19. Now, the text evidently implies that faith will be tried, and tested severely. Let us think for a moment about this. Has it not always been the case, that if any man has had a faith beyond his fellow men, it has met trial? If you go a step beyond the ordinary rank and file, you will be shot at for that very reason. Columbus believes that there is another part of the world undiscovered; what ridicule is heaped on him! Galileo says the world moves; he must be put into the inquisition; the poor old man must be forced to deny what he was quite sure was the truth. It was dangerous in those days to know too much, and to believe a little more than other people. And in spiritual things it is just the same. The world is against the true faith. The faith of God’s elect is not a flower that men delight to admire and praise. It is a thing which, wherever they see it, they count as a speckled bird, and they are sure to be against it. If you have faith in God, remember, that this is not the world of faith, but the world of unbelief, and the darkness that is in the world will try to quench your light.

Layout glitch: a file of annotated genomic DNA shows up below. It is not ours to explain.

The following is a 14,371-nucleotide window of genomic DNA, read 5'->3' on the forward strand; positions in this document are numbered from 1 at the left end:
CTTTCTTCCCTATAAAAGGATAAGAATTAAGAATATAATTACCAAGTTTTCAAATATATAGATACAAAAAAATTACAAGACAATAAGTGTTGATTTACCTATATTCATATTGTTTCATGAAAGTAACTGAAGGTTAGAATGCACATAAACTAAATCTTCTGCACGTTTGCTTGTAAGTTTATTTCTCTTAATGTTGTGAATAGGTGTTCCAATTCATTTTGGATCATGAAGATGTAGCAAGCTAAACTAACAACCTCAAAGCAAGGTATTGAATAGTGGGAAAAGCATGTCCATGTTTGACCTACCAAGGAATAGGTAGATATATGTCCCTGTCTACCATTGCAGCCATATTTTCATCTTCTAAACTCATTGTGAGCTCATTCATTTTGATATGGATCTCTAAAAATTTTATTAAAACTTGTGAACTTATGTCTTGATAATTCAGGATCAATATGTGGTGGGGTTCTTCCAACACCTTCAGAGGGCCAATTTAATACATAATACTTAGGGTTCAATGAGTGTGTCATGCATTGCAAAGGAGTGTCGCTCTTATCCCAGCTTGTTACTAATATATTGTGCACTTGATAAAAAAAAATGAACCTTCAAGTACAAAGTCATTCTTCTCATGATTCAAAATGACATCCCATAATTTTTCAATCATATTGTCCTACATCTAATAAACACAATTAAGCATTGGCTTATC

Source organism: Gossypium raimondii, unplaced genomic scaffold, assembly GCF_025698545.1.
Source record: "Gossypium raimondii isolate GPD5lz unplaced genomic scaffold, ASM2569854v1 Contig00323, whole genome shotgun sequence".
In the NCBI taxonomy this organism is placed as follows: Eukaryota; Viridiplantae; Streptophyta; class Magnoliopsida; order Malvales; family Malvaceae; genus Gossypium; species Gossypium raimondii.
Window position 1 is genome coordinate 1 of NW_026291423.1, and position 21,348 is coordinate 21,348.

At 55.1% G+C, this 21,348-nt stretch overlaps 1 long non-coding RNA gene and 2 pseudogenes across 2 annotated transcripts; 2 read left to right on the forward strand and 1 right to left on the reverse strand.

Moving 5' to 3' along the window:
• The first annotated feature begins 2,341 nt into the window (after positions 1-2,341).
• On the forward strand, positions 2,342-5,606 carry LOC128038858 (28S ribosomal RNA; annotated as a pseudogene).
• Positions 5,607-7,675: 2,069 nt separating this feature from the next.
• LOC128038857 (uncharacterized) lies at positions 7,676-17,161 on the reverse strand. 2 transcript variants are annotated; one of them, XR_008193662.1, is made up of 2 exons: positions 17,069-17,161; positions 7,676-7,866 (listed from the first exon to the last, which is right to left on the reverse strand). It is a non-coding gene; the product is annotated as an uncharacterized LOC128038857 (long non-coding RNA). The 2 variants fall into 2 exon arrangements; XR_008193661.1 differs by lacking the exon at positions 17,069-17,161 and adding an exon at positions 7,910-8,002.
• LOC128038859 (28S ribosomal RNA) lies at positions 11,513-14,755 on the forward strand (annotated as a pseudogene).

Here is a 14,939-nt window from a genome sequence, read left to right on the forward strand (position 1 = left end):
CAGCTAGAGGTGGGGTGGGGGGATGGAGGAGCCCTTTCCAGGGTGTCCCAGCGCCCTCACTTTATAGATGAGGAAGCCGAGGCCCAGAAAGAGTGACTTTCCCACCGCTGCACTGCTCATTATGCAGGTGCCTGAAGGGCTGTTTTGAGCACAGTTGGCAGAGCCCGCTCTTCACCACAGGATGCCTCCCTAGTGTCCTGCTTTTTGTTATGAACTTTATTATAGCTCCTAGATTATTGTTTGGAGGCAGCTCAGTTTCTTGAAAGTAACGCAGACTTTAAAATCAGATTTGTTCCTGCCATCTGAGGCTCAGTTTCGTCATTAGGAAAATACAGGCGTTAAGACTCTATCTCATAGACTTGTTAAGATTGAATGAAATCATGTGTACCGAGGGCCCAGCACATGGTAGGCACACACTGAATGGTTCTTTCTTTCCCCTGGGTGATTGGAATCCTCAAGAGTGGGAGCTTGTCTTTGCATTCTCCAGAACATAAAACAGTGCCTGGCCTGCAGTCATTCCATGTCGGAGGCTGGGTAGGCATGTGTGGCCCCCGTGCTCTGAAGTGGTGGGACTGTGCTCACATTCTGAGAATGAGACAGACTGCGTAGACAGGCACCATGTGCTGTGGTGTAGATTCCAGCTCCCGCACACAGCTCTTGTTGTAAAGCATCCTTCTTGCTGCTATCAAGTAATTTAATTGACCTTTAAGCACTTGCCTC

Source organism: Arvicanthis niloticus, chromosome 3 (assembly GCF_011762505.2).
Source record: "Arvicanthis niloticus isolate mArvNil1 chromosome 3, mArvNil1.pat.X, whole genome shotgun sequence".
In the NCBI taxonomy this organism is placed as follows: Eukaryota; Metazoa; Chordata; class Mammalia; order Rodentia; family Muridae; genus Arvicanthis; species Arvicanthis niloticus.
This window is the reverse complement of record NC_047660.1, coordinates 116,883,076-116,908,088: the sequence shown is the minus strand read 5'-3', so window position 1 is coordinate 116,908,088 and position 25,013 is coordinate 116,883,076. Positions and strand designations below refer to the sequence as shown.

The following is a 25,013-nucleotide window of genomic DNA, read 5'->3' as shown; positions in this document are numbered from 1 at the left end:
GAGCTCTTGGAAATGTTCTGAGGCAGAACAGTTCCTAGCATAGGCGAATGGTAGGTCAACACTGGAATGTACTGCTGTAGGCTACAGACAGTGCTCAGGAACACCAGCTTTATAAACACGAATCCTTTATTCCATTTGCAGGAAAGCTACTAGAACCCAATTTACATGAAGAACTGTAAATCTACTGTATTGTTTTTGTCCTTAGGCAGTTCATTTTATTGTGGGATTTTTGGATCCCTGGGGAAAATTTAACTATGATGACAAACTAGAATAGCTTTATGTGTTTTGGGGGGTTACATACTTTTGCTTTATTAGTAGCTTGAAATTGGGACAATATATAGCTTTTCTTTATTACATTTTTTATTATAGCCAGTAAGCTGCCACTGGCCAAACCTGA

20. But remember that true faith scorns trial and outlives it. It is not worth having if it does not. If I believe in the friendship of my friend, and yet it cannot bear a little trial, it is not real friendship. Perhaps, in your youth, as with most of us, there was some one very dear to you. In your boyish or girlish days you would walk with some companion, and you swore inseparable friendship. Ah, how many of those friendships did you make, and they were broken! Since then, perhaps, we have thought that someone with whom we took sweet counsel never by any possibility could betray us; but there came a test of our friendship. We were not worth so much as we once were, or we were not so much esteemed as we used to be, or there happened to be a misunderstanding; and in a little tiff, the friendship was marred. But that faith which a man has in his fellow men that is worth having, will not yield so easily. No, says the man, “If you say anything to me against my friend I do not believe you, I think there is some other way of reading it. If you do speak the truth you do not know all about it; there is something else that would change the complexion of it. And even if you were to convict him of a fault, I would still love him, for there are many virtues in him, and if he did this thing, he must have made a mistake. I will defend him.”